It seems we've hardly been able to pick up the paper in recent days without reading about chemical pollution.
On Saturday, a front page story by The Associated Press notes that 2 million people — including some in Chattanooga — live within a mile of 327 Superfund sites in areas prone to flooding or vulnerable to sea-level rise caused by climate change, according to an AP analysis of flood zone maps, census data and U.S. Environmental Protection Agency records.
You may recall that this became a very real issue last year when rains from Hurricane Harvey swamped more than a dozen Superfund sites in Houston, breaching two of them. Similar problems were reported in Puerto Rico after Hurricane Maria.
But serious chemical pollution doesn't take a hurricane — or a Superfund site.
We were reminded of this today and Tuesday with headlines about a chemical spill in Citico Creek just upstream from the river intakes that feed Chattanooga's drinking water system.
Officials said "well in excess" of 1,000 gallons of petroleum spilled into the creek Monday evening.
A little bit of pollution can go a long way in water — especially some chemical pollution.
In 2014, 300,000 residents in nine counties near Charleston, W. Va., were forced to go without running water for days and weeks after 5,000 to 7,000 gallons of a solvent-based industrial chemical used in coal processing seeped from a ruptured storage tank into the Elk River, just upstream of the intake pipes for Charleston's regional water company.
At the first announcement of the Charleston spill, Gary Southern, the president of Freedom Industries which owned the ruptured tank, told residents and reporters that the pollutant was a "very low toxicity" chemical. But when West Virginia American Water saw that its carbon filtration system could no longer handle the large amount of contamination in the water — in other words the chemical began flowing through the carbon filter even with more carbon added — the company leaders concluded the water was unsafe for use and instructed customers not to drink, cook with, bathe or wash with their tap water.
The West Virginia Department of Health and Human Resources reported that within five days of the spill, nearly 700 residents had contacted West Virginia's poison control center, reporting a range of symptoms including nausea and rashes. Fourteen were hospitalized.
Charleston area businesses closed, schools in eight counties closed, hospitals took emergency measures to conserve water, the West Virginia Legislature was forced to cancel sessions, as were the West Virginia Supreme Court of Appeals in Charleston and the courts in Boone and Lincoln counties. The West Virginia State University Institute also cancelled classes. The city cancelled a convention of mayors and city council members from around the state.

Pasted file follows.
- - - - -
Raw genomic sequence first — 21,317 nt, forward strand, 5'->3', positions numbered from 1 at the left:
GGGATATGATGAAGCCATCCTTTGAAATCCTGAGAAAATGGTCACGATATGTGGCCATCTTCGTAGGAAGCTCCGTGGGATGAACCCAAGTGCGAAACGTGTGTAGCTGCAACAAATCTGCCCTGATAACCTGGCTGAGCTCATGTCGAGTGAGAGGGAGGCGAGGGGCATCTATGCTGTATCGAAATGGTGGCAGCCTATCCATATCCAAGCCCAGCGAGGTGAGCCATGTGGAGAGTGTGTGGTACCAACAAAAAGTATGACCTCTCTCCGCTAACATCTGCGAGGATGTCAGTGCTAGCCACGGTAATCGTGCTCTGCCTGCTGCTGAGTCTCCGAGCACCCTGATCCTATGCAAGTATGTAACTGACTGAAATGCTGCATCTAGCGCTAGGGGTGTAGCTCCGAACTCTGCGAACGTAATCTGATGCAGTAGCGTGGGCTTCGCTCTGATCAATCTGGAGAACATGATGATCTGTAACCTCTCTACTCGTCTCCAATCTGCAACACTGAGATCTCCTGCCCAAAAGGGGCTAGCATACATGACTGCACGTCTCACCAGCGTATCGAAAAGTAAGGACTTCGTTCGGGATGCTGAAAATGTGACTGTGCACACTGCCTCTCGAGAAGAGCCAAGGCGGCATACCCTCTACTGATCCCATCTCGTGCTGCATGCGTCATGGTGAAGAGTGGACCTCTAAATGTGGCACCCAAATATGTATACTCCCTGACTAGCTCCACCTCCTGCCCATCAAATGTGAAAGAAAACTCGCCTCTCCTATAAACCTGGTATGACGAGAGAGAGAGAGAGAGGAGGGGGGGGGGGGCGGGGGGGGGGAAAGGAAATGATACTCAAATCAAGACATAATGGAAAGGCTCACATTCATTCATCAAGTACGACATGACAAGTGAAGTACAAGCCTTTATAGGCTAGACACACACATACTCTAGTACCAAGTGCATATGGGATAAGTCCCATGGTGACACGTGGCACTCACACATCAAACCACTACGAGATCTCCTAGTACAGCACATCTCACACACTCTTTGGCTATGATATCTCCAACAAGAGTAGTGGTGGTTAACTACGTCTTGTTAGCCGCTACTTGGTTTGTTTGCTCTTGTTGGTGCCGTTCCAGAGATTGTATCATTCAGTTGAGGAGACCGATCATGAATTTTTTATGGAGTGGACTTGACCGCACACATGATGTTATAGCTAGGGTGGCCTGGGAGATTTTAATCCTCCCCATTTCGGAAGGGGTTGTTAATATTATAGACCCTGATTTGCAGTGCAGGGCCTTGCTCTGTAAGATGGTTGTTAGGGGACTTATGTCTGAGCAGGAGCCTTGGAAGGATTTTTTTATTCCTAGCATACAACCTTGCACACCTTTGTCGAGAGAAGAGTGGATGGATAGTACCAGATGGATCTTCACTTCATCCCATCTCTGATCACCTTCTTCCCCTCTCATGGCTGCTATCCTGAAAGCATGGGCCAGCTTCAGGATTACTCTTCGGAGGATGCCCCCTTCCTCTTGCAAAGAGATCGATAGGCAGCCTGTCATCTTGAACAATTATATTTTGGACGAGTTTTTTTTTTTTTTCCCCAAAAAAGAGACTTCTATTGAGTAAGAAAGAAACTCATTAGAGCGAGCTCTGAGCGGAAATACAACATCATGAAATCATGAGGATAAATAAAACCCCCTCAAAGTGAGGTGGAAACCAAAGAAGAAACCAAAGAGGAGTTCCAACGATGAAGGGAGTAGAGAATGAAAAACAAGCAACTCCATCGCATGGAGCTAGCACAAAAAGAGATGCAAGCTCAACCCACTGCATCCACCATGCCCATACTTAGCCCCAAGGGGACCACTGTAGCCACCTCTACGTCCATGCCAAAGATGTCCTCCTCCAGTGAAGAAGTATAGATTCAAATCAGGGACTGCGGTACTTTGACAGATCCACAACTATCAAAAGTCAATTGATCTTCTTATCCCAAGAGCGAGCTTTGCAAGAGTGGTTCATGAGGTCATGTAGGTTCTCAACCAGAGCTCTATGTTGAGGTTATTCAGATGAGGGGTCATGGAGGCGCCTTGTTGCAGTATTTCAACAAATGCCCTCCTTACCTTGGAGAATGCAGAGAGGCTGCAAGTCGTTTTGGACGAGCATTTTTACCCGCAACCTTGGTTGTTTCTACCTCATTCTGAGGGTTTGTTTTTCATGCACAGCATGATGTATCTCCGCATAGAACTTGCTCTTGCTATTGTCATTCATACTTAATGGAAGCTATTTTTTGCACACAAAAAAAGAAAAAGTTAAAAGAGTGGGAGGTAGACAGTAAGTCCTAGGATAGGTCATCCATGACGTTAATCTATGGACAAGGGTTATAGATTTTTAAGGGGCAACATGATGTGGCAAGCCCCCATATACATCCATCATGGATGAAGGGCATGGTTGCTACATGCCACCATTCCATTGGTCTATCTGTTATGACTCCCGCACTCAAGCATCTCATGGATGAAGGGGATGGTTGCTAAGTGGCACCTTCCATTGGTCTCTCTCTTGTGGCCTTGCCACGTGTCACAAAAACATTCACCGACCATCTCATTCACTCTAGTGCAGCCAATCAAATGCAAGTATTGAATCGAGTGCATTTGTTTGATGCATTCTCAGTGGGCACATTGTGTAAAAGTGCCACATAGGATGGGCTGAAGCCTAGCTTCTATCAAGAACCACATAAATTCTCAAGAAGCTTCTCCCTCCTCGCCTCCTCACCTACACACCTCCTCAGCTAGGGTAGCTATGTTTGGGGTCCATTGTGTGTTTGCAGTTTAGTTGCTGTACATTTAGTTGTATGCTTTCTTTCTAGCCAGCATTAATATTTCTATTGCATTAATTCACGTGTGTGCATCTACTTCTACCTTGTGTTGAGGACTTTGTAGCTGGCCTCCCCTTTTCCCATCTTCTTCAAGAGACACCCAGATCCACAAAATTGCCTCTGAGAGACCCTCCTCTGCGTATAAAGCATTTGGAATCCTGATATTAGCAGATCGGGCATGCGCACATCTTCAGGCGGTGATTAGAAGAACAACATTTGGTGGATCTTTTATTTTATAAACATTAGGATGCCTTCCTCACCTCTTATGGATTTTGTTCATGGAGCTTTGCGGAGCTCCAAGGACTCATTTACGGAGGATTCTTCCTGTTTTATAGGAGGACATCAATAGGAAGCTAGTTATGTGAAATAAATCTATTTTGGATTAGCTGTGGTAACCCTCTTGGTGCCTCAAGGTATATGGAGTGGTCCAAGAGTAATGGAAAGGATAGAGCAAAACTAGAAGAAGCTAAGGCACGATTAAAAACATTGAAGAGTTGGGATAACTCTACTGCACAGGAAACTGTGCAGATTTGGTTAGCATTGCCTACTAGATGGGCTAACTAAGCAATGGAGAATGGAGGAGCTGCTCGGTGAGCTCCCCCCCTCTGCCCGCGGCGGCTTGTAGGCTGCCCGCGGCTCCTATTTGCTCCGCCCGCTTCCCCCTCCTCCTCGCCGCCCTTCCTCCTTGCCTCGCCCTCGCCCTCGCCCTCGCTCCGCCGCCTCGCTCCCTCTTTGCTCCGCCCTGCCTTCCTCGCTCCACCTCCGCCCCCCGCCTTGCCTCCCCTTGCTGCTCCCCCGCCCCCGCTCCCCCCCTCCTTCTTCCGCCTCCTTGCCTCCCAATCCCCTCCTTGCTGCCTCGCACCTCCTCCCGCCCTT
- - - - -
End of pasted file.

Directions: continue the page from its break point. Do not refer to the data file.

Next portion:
Freedom Industries filed bankruptcy. Lawsuits are still pending against the water company and Eastman chemical company, the chemical's manufacturer.
Chattanooga has been far more fortunate, but the point is chemical pollution can be a very serious matter.
Locally, Chattanooga Creek, also a Superfund site in some of its six or seven miles that flows through the industrial heart of Chattanooga, sits in a flood plain that becomes marsh-like at least once a year. There we weren't talking about a little pollution, but a lot. During World War years and before America had environmental laws, a company that burned coal 24-hours a day to make the hot-burning coke to melt iron for war-effort steelmaking literally ditched millions of gallons of its by-product — liquid coal tar — into the creek and the wetlands around it.
Decades later, two miles of the creekbed became a multi-year national priority list Superfund site. When additional pollution — a creosote-like material believed to have come from a then-defunct wood preservation company — was found, some of the clean-up fixes became first-ever-tried experiments because the pollution continued to flow through or over the liner and into the creek. Even now, the fix is threatened when a storm far short of hurricane force topples a tree with roots in the liner beds.
Now EPA has just given us notification that it will add another local site to the list of the country's most toxic places — this one is a new kind of threat in several local residential areas:
The Southside Chattanooga Lead Site is one of 10 sites across the country recommended to be added to the Superfund Program's National Priorities List.
"The priority for proposing the site is protecting children by identifying and cleaning up lead-contaminated soil," according to a release from the EPA.
In Chattanooga's growth times over past centuries and decades, fill or top soil was added to raise land on building sites in Alton Park, Cowart Place, Jefferson Heights, Richmond and the Southside Gardens. That fill apparently came from our many early smelting industries and was contaminated with lead levels that continue to register above health-based benchmarks. The problem was discovered in 2011 and regulators began a lead sampling and removal effort in 2012.
It all just goes to show: We cannot be too careful about pollution.